The Top 10 G.I. Joe Figures From 1982 - Present By Justin Bell
How is this even going to be possible?
Listen, I’ve been an avid G.I. Joe: A Real American Hero collector pretty much since the day they were released when I found that straight-arm Flash and COBRA in the Ames department store in Plymouth, New Hampshire back in 1982.
And yes, back then he was just “COBRA”… not “COBRA Trooper”, just plain old COBRA. Life was simpler back then.
Now, here I sit, thirty-four years and over 10,000 action figures later, and I’m expected to look back over the decades and pick my ten favorite G.I. Joe figures.
Might as well ask me to pick my favorite kid. Heck, I’ve only got two of them, picking my favorite kid is probably easier.
But anyway, as I look back through the different years and different era’s of G.I. Joe: A Real American Hero, it’s pretty amazing to see just how revolutionary that original toy line really was. It’s easy for us 40-something year old collectors to look at our shelves of Marvel Legends, modern G.I. Joe, Hot Toys, 3A, Masters of the Universe Classics and immediately scoff at the vintage G.I. Joe line from 1982 – 1994, but man, back in the day? No toys even came close in my household.
Then over the years, through the vintage line, through Sgt. Savage, G.I. Joe Extreme, the infamous new sculpt era and Sigma 6, right up into the 25th Anniversary “modern era” G.I. Joe: A Real American Hero seemed to continually re-invent itself, and has managed to stay at the top of the heap from a design and articulation standpoint over the better part of four decades.
So how in the world can I look through that vast library of figures and pick just TEN?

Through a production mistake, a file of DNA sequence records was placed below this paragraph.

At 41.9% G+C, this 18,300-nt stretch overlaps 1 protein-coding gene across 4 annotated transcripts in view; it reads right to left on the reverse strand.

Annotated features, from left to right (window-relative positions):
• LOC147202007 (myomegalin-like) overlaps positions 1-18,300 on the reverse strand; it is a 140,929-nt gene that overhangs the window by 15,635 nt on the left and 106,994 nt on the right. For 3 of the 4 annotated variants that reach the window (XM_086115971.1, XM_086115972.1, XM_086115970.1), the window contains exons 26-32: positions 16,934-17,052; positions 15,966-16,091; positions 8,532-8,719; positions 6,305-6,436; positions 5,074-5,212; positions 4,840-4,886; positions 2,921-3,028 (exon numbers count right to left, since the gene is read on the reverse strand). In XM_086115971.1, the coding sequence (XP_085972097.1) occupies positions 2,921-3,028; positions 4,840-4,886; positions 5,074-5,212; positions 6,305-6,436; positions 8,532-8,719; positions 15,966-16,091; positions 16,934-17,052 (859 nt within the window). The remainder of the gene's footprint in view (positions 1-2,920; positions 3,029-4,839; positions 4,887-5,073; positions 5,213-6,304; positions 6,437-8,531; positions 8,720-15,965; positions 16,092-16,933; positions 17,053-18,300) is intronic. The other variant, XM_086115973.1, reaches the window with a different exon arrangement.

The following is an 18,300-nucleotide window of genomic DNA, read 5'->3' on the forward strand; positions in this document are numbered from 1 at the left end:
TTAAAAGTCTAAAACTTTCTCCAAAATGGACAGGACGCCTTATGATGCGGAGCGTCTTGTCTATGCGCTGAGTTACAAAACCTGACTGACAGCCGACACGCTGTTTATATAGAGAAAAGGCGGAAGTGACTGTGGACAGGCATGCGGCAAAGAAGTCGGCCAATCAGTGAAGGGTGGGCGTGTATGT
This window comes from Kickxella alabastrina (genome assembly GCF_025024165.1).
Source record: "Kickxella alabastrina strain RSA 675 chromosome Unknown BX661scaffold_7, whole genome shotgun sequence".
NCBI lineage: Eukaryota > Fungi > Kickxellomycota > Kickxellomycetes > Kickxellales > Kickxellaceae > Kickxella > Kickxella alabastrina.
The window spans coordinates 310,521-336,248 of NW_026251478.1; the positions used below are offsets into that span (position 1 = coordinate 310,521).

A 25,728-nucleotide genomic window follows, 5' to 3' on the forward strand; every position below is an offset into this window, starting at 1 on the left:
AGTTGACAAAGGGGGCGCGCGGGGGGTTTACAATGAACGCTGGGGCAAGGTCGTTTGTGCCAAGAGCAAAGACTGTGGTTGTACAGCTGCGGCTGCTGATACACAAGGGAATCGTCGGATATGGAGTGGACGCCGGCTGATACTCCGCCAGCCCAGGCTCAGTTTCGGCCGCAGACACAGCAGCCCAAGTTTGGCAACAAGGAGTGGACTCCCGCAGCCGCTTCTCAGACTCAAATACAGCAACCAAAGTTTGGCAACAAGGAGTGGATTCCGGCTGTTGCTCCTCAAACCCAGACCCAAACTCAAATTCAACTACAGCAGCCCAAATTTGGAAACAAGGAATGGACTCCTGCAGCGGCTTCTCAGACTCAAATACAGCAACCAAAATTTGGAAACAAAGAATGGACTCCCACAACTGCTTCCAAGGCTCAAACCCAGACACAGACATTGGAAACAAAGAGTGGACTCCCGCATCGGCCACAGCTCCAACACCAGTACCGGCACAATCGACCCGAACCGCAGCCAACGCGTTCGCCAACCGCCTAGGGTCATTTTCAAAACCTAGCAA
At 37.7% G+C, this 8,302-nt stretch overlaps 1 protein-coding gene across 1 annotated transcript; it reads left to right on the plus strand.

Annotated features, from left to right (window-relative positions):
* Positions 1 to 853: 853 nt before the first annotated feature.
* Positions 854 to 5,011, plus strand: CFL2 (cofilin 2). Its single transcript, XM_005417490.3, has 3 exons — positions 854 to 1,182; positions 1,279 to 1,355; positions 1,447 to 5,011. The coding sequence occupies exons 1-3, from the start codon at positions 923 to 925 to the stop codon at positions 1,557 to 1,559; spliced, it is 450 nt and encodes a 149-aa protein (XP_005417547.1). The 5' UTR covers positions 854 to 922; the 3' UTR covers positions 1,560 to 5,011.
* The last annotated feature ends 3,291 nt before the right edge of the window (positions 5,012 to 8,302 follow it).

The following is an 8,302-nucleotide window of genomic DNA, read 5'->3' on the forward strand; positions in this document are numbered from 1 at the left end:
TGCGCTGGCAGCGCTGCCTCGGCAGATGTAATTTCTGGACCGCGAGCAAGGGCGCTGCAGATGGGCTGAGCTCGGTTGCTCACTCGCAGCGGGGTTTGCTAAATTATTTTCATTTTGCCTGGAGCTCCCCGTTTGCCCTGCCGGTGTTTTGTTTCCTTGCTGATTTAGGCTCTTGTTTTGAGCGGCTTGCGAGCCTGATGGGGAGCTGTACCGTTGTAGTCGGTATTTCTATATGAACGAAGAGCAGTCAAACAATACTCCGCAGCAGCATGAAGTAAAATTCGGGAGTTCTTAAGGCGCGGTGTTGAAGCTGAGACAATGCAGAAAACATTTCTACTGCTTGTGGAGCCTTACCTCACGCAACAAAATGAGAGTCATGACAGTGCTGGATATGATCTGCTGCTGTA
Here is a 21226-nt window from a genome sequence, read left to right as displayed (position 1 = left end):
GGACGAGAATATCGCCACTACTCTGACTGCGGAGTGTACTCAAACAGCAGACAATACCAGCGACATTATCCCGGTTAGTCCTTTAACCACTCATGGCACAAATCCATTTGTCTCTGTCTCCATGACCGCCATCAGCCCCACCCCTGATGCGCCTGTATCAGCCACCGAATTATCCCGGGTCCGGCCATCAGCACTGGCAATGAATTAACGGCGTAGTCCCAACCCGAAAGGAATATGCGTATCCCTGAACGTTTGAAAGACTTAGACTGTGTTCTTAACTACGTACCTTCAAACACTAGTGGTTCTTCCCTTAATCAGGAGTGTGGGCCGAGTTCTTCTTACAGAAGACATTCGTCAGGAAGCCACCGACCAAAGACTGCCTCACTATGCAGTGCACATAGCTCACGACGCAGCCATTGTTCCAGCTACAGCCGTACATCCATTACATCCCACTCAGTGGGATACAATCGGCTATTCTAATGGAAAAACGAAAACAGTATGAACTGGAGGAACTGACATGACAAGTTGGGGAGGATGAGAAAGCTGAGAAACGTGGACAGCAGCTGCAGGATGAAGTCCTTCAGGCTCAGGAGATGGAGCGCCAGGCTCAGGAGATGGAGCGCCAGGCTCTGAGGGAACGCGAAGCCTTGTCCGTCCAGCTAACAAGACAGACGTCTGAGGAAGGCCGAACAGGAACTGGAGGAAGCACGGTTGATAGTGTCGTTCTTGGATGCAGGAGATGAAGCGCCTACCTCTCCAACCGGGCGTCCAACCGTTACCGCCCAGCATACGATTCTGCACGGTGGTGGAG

I guess we’ll find out.
10. Iron Anvil (G.I. Joe Convention 2005)
For a period of time in the early 2000’s, while Hasbro focused mainly on new sculpt product, the G.I. Joe Collectors Club turned their attention to the vintage o-ring figures, and did some truly amazing things with their Convention exclusives. My favorite G.I. Joe Convention set of all time remains the 2005 MARS Attacks set featuring the Iron Grenadiers and Steel Brigade. A highlight within that set was the Iron Anvil, which took a much frowned upon figure in the 1994 COBRA Viper and colored it in a way to make it far better than the original, and put it in a place of infamy within the G.I. Joe line as a whole.
Over the years the G.I. Joe Collectors Club has produced hundreds of figures, and the Iron Anvil still stands on the top of the mountain in my opinion.
9. Low Light (G.I. Joe: The Pursuit of COBRA)
There was a period of time from 2011 – 2012 where the entire run of G.I. Joe shifted into G.I. Joe: The Pursuit of COBRA, then an amalgamation of G.I. Joe: Renegades and a celebration of the 30th Anniversary. During those two years, G.I. Joe figures as a whole transcended toy design and bordered on poseable artwork. Sculpting, articulation, and accessories were all dialed up to 11 and some of the most amazing toys in G.I. Joe’s long history were produced within those two years.
High among that list was Low Light, a character who is remarkably obscure, especially when mixed in with many of the other 1986 characters like Sgt. Slaughter, Leatherneck, Wet Suit, or General Hawk. The Pursuit of COBRA version of Low Light was a new level of excellence in toy form, with a bulky sculpt which managed to retain near flawless execution. Removable goggles and an amazing suitcase with a sniper rifle that could be assembled from the pieces hidden within. He even came with a singular bullet, just in case as a 40 year old man you needed to be reminded that you’re still capable of losing action figure accessories.
It doesn’t get much better than this.
8. Roadblock (G.I. Joe: Retaliation Hot Toys)
While G.I. Joe obviously got its start in the 12” market back in the 1960s, the majority of my list focuses on the smaller scales because that’s what I grew up with and that’s what I’m most familiar with. However, in 2013, Joe fans heard the exciting announcement that infamous toy production company Hot Toys was working with the G.I. Joe: Retaliation license. Hot Toys is a high end one-sixth scale toy design company, and they are well known for making figures of excellent quality and accuracy.